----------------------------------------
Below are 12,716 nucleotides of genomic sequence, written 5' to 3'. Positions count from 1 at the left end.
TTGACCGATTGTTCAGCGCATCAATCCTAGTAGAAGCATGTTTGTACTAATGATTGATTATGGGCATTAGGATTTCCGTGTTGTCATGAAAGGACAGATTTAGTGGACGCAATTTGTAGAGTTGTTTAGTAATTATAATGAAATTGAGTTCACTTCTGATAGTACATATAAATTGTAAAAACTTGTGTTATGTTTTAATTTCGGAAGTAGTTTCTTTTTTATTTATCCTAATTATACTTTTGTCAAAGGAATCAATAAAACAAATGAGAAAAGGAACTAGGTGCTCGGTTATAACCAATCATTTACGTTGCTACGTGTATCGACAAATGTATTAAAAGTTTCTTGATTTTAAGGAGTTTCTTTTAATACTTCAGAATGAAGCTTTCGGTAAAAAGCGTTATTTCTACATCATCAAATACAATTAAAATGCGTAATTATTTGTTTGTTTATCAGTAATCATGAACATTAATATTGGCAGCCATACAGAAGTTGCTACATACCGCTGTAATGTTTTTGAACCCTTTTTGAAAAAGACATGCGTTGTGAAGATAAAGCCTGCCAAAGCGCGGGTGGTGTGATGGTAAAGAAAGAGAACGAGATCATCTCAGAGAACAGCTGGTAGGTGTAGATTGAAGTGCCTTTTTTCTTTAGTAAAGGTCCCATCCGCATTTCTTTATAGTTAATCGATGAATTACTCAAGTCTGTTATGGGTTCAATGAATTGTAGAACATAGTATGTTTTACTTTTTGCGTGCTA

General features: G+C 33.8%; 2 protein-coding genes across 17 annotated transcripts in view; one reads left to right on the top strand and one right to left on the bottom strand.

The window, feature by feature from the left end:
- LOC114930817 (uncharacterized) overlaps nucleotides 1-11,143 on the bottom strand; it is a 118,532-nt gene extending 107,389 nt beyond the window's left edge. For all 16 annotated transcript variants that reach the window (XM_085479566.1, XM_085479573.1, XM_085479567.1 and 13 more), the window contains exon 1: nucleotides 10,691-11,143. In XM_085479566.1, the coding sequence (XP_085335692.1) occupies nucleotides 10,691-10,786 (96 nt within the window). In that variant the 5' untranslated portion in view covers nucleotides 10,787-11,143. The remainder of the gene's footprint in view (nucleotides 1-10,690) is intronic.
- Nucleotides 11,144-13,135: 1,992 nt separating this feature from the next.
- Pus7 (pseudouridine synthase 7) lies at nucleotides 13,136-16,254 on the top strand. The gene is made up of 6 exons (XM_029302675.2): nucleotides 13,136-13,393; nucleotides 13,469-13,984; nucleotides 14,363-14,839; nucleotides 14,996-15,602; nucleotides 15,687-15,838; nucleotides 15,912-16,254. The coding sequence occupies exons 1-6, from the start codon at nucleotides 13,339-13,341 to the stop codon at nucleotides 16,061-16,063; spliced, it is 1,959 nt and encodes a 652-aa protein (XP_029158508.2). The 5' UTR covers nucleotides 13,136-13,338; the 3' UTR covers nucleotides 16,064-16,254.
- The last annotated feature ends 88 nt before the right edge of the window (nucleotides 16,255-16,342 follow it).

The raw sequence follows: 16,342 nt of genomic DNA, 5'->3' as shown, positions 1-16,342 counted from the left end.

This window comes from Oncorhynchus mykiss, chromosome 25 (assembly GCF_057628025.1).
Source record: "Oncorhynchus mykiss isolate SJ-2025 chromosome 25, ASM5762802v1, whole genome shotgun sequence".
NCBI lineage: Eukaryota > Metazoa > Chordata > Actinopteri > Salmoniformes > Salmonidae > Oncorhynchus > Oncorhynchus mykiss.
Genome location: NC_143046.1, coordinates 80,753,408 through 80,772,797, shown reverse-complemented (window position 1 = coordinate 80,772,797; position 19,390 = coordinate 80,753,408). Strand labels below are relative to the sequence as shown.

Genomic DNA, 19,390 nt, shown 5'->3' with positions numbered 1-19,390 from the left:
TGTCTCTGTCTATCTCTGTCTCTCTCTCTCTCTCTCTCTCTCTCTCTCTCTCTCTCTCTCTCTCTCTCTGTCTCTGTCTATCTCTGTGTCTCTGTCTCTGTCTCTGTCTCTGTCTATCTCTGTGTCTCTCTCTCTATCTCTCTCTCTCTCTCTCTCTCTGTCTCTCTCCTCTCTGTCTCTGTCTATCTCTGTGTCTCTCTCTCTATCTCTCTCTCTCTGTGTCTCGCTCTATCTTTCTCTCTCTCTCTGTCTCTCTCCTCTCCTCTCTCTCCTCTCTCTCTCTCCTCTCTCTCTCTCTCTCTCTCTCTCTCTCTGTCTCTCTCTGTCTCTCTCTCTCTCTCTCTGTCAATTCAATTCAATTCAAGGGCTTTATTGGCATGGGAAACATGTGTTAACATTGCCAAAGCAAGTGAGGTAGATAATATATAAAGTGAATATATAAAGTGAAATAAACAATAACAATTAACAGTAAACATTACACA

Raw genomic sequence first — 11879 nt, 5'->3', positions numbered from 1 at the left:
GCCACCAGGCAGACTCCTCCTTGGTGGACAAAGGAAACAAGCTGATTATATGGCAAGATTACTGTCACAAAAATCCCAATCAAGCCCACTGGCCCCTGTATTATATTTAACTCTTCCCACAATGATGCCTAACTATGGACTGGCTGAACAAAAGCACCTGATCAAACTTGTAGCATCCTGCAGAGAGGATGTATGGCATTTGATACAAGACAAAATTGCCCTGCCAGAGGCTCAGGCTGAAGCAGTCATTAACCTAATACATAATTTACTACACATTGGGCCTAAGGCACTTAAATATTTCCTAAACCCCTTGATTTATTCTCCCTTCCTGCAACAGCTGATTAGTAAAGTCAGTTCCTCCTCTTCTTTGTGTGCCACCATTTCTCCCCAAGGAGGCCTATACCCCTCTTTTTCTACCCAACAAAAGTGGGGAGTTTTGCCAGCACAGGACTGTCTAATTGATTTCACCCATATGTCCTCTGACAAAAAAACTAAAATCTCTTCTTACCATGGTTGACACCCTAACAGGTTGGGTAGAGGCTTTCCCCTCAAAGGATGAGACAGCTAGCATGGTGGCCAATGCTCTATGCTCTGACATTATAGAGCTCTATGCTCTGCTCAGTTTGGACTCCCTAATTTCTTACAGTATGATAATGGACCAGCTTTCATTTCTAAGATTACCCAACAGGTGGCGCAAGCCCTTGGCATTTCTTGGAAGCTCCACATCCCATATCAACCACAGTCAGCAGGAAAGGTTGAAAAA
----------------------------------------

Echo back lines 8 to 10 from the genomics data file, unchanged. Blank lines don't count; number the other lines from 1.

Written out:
- The last annotated feature ends 88 nt before the right edge of the window (nucleotides 16,255-16,342 follow it).

The raw sequence follows: 16,342 nt of genomic DNA, 5'->3' as shown, positions 1-16,342 counted from the left end.

This window comes from Oncorhynchus mykiss, chromosome 25 (assembly GCF_057628025.1).